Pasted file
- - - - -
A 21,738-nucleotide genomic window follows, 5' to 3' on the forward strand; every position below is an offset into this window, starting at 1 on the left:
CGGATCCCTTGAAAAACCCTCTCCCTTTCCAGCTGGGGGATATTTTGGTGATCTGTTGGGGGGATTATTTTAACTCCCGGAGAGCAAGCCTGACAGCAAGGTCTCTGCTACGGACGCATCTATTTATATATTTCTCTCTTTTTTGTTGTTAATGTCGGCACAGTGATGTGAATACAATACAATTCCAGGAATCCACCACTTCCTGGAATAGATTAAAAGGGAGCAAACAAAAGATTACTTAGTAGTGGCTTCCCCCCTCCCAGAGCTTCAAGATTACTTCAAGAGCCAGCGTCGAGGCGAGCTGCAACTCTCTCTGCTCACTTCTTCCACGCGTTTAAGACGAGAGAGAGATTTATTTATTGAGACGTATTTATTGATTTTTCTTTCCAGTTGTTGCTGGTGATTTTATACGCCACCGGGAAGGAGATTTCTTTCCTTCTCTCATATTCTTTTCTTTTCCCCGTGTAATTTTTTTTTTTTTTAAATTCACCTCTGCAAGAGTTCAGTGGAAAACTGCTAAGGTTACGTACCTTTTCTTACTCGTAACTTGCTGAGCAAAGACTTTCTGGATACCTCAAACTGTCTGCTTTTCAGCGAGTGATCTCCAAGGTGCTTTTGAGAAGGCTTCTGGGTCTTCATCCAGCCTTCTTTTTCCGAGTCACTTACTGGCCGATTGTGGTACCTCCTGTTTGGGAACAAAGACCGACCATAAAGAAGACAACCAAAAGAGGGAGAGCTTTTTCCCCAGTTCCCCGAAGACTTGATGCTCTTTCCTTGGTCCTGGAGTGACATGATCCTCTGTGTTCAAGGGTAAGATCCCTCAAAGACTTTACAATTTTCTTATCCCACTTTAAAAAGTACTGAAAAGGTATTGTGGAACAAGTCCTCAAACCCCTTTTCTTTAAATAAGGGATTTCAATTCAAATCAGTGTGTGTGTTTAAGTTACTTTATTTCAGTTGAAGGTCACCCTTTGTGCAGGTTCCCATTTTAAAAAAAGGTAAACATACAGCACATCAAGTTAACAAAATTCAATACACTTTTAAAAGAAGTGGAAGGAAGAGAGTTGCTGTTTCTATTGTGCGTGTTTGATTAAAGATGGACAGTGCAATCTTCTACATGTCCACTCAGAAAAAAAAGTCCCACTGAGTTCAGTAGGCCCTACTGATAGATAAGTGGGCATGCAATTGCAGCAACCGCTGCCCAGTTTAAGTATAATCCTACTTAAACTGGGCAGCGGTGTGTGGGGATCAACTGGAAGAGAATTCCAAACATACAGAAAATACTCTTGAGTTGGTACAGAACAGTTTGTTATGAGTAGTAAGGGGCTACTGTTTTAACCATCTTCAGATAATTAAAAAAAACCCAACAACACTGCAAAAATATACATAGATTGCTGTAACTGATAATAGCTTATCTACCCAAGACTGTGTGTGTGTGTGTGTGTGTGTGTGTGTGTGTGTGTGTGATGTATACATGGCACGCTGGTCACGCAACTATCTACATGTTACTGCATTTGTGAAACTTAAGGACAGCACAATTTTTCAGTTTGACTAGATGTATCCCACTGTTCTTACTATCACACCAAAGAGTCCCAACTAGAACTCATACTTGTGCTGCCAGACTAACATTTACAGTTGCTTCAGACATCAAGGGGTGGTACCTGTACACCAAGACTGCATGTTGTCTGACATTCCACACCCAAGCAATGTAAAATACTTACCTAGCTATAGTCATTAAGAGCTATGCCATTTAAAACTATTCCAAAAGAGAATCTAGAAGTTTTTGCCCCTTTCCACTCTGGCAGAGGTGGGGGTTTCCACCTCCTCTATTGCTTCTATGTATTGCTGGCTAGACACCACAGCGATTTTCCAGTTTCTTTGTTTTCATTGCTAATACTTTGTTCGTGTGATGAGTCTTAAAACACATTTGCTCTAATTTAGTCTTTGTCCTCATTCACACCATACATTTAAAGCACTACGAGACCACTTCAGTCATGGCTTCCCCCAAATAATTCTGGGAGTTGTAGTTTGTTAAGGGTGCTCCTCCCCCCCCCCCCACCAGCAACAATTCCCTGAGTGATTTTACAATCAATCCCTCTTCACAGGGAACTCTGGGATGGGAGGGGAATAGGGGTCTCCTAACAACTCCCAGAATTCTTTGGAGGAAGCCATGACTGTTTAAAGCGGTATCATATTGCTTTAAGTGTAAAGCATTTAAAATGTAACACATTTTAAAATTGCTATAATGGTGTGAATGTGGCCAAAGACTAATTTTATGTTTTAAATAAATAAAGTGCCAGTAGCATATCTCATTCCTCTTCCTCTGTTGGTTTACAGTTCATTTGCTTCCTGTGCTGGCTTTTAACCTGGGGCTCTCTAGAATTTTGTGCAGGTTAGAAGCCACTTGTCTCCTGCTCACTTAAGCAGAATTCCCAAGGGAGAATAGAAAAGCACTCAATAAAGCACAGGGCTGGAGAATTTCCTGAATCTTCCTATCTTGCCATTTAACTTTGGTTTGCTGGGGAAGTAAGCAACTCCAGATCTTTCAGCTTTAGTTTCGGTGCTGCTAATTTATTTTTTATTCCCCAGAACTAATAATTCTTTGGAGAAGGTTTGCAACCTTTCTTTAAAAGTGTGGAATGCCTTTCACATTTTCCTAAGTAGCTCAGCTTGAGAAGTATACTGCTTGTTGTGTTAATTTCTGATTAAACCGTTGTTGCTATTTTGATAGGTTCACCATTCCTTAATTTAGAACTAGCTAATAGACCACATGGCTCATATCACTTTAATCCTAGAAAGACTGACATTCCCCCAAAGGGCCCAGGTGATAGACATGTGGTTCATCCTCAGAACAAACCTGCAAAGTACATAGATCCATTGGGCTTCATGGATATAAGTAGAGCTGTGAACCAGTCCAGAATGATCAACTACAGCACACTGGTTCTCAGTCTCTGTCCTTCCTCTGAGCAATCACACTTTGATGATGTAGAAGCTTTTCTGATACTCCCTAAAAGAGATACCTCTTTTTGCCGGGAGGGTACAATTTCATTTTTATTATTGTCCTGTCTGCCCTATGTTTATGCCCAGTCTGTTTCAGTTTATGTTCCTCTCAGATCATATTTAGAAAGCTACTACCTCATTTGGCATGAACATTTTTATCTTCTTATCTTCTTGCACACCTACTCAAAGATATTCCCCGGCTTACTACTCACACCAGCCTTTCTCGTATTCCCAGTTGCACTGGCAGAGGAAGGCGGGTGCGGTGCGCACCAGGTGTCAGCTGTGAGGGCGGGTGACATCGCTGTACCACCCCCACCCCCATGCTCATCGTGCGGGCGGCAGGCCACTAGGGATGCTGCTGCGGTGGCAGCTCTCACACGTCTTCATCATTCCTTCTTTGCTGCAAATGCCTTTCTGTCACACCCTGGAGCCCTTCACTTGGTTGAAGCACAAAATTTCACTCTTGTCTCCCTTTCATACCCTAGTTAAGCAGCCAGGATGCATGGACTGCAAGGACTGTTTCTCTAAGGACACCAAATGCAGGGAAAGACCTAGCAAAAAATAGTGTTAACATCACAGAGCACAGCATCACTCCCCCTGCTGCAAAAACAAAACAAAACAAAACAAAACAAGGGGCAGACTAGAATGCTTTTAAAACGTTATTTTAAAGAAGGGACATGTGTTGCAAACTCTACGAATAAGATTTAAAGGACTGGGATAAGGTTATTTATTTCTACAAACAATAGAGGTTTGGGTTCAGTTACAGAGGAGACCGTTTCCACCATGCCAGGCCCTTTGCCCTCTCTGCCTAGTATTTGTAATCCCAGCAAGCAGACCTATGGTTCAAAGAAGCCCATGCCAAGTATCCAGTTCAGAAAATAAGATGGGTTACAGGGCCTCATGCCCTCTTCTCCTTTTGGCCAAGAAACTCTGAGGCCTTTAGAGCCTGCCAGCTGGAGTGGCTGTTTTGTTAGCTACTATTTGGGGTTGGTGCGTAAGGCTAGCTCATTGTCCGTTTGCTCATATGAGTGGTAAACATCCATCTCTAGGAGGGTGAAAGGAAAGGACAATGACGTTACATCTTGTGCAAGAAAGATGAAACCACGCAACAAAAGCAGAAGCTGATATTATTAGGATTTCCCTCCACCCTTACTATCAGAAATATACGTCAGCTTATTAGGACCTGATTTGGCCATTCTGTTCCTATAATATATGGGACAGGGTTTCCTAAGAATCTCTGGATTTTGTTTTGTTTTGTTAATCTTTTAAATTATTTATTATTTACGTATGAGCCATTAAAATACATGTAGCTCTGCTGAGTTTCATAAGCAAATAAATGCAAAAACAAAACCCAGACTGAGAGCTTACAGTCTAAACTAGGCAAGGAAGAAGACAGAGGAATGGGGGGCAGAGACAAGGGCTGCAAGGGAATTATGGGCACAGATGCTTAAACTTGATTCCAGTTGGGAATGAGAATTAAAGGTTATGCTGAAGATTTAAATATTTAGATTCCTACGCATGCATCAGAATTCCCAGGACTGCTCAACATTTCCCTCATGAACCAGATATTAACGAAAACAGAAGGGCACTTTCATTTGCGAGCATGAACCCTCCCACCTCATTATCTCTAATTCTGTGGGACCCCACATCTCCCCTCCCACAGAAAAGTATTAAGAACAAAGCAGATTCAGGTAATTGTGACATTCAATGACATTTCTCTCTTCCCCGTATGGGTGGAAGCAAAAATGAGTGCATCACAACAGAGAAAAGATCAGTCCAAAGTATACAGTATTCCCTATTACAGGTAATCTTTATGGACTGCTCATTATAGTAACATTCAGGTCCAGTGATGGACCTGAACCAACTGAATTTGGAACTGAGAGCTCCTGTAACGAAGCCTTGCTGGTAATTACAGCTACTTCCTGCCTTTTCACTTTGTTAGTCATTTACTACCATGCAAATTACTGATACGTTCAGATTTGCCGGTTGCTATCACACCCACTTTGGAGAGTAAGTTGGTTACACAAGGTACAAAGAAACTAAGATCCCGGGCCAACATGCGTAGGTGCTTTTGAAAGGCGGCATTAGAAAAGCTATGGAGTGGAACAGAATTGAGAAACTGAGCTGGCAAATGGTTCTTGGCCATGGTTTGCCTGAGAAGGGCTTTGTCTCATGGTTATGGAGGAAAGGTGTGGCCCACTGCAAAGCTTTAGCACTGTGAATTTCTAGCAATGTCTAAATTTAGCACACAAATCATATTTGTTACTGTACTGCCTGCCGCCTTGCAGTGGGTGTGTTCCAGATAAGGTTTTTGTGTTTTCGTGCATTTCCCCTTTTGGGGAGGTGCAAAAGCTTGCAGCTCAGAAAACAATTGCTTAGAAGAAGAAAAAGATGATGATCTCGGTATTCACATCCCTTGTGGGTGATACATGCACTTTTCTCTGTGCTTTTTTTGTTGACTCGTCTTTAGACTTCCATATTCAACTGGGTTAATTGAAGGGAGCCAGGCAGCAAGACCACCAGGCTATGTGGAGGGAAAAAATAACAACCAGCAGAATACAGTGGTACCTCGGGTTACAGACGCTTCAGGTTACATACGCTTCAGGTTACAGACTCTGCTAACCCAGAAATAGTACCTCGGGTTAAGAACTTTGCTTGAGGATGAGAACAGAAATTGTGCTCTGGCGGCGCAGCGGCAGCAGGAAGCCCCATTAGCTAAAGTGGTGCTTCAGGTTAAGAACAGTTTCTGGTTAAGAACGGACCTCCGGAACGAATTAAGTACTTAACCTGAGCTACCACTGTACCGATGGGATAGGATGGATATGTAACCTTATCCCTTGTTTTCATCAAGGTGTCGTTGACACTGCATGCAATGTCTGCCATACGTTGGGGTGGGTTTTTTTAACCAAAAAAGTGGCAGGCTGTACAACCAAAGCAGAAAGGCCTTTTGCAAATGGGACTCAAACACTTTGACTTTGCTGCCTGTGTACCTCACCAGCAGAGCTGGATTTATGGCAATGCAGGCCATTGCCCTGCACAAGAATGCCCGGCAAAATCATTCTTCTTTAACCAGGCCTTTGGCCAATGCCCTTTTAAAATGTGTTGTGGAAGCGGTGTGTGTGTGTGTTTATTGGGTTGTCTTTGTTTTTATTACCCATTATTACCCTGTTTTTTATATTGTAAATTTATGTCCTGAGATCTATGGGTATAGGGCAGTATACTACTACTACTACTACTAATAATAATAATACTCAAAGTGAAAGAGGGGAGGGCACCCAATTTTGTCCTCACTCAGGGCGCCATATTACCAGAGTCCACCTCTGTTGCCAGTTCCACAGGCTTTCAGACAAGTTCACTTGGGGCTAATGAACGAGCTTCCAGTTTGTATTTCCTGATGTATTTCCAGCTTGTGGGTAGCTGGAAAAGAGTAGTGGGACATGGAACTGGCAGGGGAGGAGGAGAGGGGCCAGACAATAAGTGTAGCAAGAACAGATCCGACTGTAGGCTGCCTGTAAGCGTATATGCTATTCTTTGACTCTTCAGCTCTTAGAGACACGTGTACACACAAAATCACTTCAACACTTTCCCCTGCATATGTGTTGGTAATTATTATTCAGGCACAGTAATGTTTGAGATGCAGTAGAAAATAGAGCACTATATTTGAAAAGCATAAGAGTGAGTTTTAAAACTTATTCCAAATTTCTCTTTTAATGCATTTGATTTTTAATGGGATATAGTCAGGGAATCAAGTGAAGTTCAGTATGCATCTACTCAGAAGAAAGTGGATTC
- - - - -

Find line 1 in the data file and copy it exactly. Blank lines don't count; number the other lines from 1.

A 21,738-nucleotide genomic window follows, 5' to 3' on the forward strand; every position below is an offset into this window, starting at 1 on the left: